“How many lives will be lost due to our attempts to prevent loss of lives”

Those making decisions about how to combat Covid-19 have an unenviable job with lives and deaths at stake. Not only do they have to try and limit deaths from the virus, they also need to prevent deaths from increasing due to related effects, in particular re-prioritising of health care.

And important question raised is “How many lives will be lost due to our attempts to prevent loss of lives” but it  doesn’t come close to being answered here.

Ananish Chaudhuri, Professor of Experimental Economics at the University of Auckland has A different perspective on Covid-19 (but I think while some of his arguments are valid he goes off the rails a bit).

In his book “Risk Savvy”, the behavioural scientist Gerg Gigerenzer notes that, in the immediate aftermath of September 11, 2001, many Americans decided that flying was too risky. Instead, they chose to drive. In the 12 months following the attacks, an additional 1,500 people lost their lives on the road while trying to avoid the risk of flying. This is more than the total number of passengers in the planes used in the attack.

A similar phenomenon is playing out right now as the world essentially comes to a standstill to prevent deaths from Covid-19. But in doing so, we are focusing on what the psychologist Daniel Kahneman calls “identified lives”; the loss of lives that are right in front of us. Gigerenzer calls this the “fear of dread risk”: the apprehension about losing a lot of lives within a short time.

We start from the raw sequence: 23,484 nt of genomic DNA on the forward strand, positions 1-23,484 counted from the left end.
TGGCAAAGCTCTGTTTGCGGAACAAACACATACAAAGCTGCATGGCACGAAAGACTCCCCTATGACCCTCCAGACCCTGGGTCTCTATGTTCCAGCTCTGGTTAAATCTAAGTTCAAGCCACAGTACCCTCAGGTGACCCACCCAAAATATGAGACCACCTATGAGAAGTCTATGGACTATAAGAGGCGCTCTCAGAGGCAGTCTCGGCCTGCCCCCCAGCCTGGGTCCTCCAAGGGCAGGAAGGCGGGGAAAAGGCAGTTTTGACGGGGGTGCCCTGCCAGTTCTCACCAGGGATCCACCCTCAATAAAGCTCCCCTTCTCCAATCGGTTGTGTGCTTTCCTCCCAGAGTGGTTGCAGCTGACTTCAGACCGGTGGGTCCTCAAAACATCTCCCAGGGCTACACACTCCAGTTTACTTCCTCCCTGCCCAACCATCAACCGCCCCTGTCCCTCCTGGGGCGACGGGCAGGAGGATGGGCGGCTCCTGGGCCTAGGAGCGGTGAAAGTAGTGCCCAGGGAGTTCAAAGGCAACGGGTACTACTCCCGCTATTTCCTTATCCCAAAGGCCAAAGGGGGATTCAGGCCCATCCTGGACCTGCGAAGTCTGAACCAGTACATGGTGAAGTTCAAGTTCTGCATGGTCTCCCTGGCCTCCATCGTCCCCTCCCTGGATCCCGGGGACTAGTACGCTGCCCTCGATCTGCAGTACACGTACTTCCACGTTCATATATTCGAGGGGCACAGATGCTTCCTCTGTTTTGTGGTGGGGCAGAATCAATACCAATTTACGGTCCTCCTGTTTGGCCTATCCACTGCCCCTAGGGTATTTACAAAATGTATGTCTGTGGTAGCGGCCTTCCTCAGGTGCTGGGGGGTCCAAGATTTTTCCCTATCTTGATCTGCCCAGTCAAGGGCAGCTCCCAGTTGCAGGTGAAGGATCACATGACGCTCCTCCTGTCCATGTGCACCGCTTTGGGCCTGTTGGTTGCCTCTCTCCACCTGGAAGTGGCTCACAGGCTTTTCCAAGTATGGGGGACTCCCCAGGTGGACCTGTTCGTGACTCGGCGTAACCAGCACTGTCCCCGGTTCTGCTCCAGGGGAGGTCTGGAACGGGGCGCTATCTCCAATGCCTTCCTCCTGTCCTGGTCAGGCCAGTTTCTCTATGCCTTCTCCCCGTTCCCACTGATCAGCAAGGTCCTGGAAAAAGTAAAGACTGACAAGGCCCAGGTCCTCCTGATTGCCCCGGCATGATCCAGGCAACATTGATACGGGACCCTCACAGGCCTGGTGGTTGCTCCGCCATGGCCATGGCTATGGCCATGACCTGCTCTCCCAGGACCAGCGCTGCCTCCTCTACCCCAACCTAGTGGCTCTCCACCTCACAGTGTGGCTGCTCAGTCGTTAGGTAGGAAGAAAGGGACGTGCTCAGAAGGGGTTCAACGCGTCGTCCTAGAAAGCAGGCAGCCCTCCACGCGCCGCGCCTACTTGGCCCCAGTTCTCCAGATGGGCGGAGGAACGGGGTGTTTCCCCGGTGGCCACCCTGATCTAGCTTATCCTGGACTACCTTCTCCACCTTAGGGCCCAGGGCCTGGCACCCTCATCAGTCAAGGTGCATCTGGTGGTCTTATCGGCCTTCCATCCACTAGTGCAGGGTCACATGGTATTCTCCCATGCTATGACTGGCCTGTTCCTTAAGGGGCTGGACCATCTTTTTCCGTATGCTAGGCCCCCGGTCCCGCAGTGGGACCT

In focusing on identified lives, we ignore the loss of “statistical” lives. It is likely that the total impact of that loss will be greater than any loss of lives due to Covid-19. But those deaths will register less on our collective psyche since they will be diffused, scattered all over the world and will not be reported on in the same manner.

Like it or not, there is a trade-off here: how many lives will be taken by Covid-19 (identified lives) and how many lives will be lost due to our attempts to prevent loss of lives from Covid-19 (statistical lives).

In fact, at the time of writing, hospitals in Washington State, which has been hard hit by the virus, are engaged in a bleak triaging of which patients should receive treatment and which should not, since providing everyone with adequate treatment is no longer an option.